The corporate crime wave in the US threatened to drown even the Bush administration, until President Bush began diverting attention abroad by ramping up his military campaign against Iraq.
This week, Enron is back in the headlines for disguising billions of dollars of loans as asset sales. Enron’s former CEO Kenneth Lay was one of the closest advisors and fundraisers for the Bush presidential campaign.
But there’s another story about Enron, Halliburton and other companies like them.
While the World Bank has often been the target of criticism for the social and environmental impacts of its lending practices, another type of international financial institution has escaped much public attention.
They are Export Credit and Investment Insurance Agencies. ECAs are like department store credit cards. Rich countries use them to provide credit (loans) to poor countries so that they will buy the goods and services from the rich country and its corporations, like Halliburton, Boeing, Enron. The result is that nearly half of the debt incurred by developing countries to the industrial world, is because of ECAs.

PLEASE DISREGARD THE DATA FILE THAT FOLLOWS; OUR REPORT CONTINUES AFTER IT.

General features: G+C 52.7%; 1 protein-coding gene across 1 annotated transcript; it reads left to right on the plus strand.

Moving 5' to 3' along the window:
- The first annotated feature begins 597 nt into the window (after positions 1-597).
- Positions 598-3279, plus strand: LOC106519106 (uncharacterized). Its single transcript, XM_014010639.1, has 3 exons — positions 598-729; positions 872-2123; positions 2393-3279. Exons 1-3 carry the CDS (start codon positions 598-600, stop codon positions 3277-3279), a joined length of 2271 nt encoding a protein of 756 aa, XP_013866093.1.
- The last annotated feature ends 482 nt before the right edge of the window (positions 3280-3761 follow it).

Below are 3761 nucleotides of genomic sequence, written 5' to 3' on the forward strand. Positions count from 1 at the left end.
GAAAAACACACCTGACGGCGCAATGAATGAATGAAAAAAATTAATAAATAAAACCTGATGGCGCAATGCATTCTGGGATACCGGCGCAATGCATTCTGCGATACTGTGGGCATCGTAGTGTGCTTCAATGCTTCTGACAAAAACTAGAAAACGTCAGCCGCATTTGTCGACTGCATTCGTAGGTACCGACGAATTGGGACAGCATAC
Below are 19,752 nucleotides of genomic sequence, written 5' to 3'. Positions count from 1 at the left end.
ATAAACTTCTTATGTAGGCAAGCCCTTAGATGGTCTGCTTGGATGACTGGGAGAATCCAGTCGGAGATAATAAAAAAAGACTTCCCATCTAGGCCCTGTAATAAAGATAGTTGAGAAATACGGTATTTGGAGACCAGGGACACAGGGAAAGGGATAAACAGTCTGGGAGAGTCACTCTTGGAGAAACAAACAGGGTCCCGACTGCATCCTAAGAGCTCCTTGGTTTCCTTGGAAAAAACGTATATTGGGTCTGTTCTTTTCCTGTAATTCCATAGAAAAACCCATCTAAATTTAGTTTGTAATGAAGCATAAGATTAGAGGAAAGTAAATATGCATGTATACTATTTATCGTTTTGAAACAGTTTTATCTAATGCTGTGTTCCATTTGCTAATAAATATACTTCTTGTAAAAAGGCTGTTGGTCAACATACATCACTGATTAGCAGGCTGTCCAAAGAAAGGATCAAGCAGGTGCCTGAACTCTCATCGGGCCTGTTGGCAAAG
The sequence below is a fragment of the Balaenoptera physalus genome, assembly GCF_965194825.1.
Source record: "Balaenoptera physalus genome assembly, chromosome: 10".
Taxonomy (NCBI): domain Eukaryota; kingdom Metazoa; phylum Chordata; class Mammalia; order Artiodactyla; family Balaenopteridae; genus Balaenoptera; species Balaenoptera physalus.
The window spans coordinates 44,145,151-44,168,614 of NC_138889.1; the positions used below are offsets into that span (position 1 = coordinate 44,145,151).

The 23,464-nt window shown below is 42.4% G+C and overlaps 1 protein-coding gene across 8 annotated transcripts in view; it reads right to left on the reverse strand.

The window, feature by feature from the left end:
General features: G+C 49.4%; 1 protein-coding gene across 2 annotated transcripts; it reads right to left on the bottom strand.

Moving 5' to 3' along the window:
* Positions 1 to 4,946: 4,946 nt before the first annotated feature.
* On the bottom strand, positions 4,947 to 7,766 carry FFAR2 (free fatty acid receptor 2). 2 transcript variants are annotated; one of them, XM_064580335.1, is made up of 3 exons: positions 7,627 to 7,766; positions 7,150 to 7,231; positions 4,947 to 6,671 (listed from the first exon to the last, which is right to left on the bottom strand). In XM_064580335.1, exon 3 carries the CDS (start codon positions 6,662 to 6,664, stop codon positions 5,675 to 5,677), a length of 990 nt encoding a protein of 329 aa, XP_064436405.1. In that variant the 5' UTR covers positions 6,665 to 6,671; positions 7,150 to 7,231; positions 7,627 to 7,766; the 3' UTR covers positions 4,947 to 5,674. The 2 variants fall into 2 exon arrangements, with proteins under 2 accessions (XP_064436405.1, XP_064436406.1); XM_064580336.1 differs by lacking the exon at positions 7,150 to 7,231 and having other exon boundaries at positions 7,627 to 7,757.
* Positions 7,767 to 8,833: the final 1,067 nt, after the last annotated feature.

The US companies even have a lobbying group, the Coalition for Employment Through Exports, that lobby Congress to make sure the money keeps flowing. Since 1994, Enron received more than $650 million dollars from the ECAs. The Justice Department is currently investigating Enron’s dealings with all federal agencies.
- U.S. Rep. Ron Paul (R-TX)
- Aaron Goldzimer, social scientist with the organization Environmental Defense in its International Environment and Finance division. He has done extensive research on ECAs and in particular, their relationship to Enron, one of their biggest clients.